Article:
Fujifilm VPB-XT2 Vertical Power Booster 2020 Latest Updated Review
Fujifilm supplies the VPB-XT2 with an AC-DC adapter which lets you run the camera for extended periods from mains power so when battery power is low or even depleted entirely, you can continue to shoot stills or movies on AC power.
In the Boost mode, multiple batteries can operate at the same time to give a boost to camera performance in continuous shooting, shooting interval, shutter release time lag and blackout time, while also extending the duration of 4K video recording to approx. 30 minutes.
It is an accessory that can maximize the performance of the X-T2.
The Grip features the shutter release button, focus lever, AE-L button, AF-L button, command dials, Q button and Fn button to provide the same level of excellent operability in vertical shooting as you get in horizontal operation.
Fujifilm’s VPB-XT2 is a must-have accessory for almost every XT2 owner.
Like all grips, it’ll boost the battery life, provide portrait controls and give you more to hold onto, but it also transforms the camera’s handling.
Where most grips prevent you from using the battery in the body, the VPB lets you use three simultaneously, tripling the life and giving each an icon on-screen.
By prioritizing the grip batteries, overheating can also be better-managed, allowing the camera to triple 4k and double 1080p recording times.
The increased power on tap also enhances the Performance Boost mode, accelerating the mechanical burst speed from 8 to 11fps, while visibly speeding-up the focusing and reducing viewfinder lag and blackout.
Why you Should Get it
- Battery-charging Functionality
- Headphone Jack
- AC Adapter
- It is dust-resistant, water-resistant and capable of operating at temperatures as low as -10 degrees C.
- It fits two batteries, bringing the total number of batteries to three, including the one on the camera, to increase the maximum number of frames that can be taken per charge to approx. 1,000
- The Grip itself has battery-charging functionality. Using the AC adapter supplied
About this item
Hold the camera vertically and mainitain access to the shutter release button, Q button, focus lever, command dials, AE-L button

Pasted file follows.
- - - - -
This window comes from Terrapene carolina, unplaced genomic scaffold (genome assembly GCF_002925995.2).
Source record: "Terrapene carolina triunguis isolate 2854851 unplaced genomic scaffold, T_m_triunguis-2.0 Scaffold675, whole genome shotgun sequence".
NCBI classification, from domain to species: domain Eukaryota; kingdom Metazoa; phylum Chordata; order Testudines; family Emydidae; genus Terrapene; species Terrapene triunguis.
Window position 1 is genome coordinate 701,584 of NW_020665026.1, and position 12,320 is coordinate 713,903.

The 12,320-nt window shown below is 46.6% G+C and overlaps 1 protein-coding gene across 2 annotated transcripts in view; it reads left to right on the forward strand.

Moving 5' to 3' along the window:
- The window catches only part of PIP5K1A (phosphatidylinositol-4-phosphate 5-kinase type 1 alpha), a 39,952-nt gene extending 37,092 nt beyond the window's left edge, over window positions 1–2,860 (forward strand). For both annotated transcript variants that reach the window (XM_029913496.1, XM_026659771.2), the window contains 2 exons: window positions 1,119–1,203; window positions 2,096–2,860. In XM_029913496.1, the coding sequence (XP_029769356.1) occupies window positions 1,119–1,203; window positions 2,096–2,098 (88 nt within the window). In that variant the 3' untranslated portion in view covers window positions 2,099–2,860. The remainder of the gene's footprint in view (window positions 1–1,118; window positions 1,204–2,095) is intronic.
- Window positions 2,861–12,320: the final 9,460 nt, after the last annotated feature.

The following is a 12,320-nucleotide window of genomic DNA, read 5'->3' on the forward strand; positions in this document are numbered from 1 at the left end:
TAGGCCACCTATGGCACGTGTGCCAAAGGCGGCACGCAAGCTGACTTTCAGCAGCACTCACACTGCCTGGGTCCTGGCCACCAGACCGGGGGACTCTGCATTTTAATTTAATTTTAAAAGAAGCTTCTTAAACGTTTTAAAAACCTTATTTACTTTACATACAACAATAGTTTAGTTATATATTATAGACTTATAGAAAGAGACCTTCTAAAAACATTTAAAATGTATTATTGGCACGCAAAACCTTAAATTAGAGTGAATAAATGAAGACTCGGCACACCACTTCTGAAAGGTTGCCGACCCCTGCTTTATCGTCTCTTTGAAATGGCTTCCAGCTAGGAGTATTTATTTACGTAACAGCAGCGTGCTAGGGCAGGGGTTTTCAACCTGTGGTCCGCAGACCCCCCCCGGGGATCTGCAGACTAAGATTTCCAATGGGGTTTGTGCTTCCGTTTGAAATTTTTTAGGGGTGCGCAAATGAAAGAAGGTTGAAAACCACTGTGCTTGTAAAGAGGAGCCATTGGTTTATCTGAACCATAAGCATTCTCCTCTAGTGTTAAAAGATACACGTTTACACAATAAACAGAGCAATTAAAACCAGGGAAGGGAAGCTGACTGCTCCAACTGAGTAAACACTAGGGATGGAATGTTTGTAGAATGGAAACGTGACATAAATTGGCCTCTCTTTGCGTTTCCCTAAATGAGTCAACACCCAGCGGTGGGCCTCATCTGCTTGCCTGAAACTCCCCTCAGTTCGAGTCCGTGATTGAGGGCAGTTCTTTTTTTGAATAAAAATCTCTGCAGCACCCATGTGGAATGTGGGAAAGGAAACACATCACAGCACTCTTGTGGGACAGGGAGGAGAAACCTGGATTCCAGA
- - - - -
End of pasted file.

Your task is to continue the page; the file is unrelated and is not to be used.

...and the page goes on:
The grip uses multiple batteries simultaneously to improve its performance in Boost Mode, including continuous shooting, shooting interval, shutter release lag time and blackout time.
High-Speed continuous shooting is increased to 11 fps from 8fps and number of effective pixels-24.3 millions pixels
Can fit two batteries to boost the maximum number of shots per charge to approx.1,000.
Battery-charging functionality, and is capable of fully charging two batteries in two hours
Fujifilm VPB-XT2 performance boost
The VPB-XT2 broadens the improvements when the XT2 is set to its Performance Boost mode.
Previously when shooting with the XT2 body alone, the Boost mode would only increase the viewfinder refresh from 60 to 100fps and accelerate the focusing speed.
Fit the VPB and it’ll also reduce the shutter lag and increase the maximum mechanical burst speed from 8 to 11fps.
To put this to the test I timed a burst in the 11fps mode. I captured 80 Fine JPEGs in 6.93 seconds for a speed of 11.5fps, after which the rate slowed to around 5fps.
Switching to Compressed RAW allowed me to capture 21 frames in 1.76 seconds for a speed of 11.9fps, slowing afterwards to around 4fps.
Fujifilm quotes 73 JPEGs or 30 Compressed RAW frames at 11fps, so I managed more of the former and slightly fewer of the latter, but again a useful amount in practice.
As mentioned earlier, the VPB-XT2 also extends the maximum movie clip length compared to the XT2 body alone.
Without the grip, the XT2 could only film clips lasting ten minutes in 4k or 15 minutes in 1080p due to overheating issues.
Fit the VPB-XT2 though and you can film clips lasting a second shy of half an hour in either 1080p or 4k.